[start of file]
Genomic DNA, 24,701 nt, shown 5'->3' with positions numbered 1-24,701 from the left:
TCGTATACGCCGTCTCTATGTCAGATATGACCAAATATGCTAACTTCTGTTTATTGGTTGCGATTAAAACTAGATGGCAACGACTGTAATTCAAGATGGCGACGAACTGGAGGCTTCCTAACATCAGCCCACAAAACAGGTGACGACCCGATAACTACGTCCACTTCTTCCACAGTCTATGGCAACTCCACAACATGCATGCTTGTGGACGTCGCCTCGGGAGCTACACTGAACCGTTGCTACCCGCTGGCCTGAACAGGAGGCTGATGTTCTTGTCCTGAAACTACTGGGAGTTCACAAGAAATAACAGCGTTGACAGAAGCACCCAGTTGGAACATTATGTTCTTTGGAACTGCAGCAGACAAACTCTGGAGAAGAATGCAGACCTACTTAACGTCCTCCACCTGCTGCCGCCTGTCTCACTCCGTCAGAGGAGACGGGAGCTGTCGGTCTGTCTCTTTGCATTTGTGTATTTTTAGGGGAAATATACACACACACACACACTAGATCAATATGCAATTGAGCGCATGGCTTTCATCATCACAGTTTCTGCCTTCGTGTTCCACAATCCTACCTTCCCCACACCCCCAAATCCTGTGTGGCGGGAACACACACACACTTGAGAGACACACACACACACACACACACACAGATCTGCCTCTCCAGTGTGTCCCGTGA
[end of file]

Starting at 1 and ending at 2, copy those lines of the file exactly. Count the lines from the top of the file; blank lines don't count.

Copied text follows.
Genomic DNA, 24,701 nt, shown 5'->3' with positions numbered 1-24,701 from the left:
TCGTATACGCCGTCTCTATGTCAGATATGACCAAATATGCTAACTTCTGTTTATTGGTTGCGATTAAAACTAGATGGCAACGACTGTAATTCAAGATGGCGACGAACTGGAGGCTTCCTAACATCAGCCCACAAAACAGGTGACGACCCGATAACTACGTCCACTTCTTCCACAGTCTATGGCAACTCCACAACATGCATGCTTGTGGACGTCGCCTCGGGAGCTACACTGAACCGTTGCTACCCGCTGGCCTGAACAGGAGGCTGATGTTCTTGTCCTGAAACTACTGGGAGTTCACAAGAAATAACAGCGTTGACAGAAGCACCCAGTTGGAACATTATGTTCTTTGGAACTGCAGCAGACAAACTCTGGAGAAGAATGCAGACCTACTTAACGTCCTCCACCTGCTGCCGCCTGTCTCACTCCGTCAGAGGAGACGGGAGCTGTCGGTCTGTCTCTTTGCATTTGTGTATTTTTAGGGGAAATATACACACACACACACACTAGATCAATATGCAATTGAGCGCATGGCTTTCATCATCACAGTTTCTGCCTTCGTGTTCCACAATCCTACCTTCCCCACACCCCCAAATCCTGTGTGGCGGGAACACACACACACTTGAGAGACACACACACACACACACACACACAGATCTGCCTCTCCAGTGTGTCCCGTGA